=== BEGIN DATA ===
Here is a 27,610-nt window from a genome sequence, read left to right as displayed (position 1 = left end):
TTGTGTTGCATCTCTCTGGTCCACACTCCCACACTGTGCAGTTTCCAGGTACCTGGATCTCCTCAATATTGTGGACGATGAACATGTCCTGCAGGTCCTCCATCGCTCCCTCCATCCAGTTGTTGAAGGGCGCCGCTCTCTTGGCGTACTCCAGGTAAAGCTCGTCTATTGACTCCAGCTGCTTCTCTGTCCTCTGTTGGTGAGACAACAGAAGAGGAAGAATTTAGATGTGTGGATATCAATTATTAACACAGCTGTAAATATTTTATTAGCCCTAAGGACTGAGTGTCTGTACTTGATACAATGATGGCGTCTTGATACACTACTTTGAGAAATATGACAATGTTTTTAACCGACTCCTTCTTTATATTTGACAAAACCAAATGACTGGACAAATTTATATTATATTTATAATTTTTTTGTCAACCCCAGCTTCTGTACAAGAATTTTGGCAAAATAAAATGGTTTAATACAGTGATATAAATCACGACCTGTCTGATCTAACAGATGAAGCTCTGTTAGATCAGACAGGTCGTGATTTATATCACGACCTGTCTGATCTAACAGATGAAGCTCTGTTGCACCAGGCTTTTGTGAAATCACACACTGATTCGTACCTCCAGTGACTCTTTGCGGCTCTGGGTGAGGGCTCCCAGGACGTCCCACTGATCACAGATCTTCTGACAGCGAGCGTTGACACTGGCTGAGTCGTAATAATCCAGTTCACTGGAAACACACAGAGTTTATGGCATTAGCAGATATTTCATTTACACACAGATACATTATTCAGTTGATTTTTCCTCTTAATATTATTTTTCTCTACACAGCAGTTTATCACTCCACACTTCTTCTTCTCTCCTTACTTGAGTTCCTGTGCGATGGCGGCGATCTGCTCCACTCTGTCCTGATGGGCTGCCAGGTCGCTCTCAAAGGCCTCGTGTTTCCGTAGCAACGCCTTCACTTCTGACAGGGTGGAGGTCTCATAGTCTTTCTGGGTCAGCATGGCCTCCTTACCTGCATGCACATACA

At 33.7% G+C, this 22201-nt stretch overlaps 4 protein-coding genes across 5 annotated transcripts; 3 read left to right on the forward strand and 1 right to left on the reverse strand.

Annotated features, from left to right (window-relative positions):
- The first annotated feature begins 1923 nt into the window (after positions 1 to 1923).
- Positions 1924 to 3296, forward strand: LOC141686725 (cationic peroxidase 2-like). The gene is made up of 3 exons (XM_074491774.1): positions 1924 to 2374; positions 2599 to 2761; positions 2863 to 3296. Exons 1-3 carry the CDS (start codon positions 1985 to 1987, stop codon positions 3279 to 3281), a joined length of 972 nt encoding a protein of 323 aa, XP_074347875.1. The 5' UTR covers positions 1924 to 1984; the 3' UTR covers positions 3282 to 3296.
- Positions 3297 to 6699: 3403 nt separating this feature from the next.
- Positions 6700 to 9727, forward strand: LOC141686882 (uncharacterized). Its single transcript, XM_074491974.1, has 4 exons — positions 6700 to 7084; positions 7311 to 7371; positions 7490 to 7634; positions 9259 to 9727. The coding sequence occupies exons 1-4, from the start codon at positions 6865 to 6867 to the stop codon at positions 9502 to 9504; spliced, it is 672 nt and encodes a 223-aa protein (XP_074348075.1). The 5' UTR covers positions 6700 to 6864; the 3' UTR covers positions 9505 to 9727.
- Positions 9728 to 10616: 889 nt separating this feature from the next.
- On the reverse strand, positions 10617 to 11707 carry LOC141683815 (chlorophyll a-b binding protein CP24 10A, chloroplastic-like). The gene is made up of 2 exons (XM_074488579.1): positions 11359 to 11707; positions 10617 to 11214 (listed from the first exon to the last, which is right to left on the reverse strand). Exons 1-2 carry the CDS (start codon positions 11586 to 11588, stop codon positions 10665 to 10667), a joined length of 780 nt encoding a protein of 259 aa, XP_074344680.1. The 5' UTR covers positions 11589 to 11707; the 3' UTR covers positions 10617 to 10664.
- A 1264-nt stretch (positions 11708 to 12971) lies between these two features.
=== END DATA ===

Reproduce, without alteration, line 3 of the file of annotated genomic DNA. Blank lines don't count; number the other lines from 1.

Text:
At 33.7% G+C, this 22201-nt stretch overlaps 4 protein-coding genes across 5 annotated transcripts; 3 read left to right on the forward strand and 1 right to left on the reverse strand.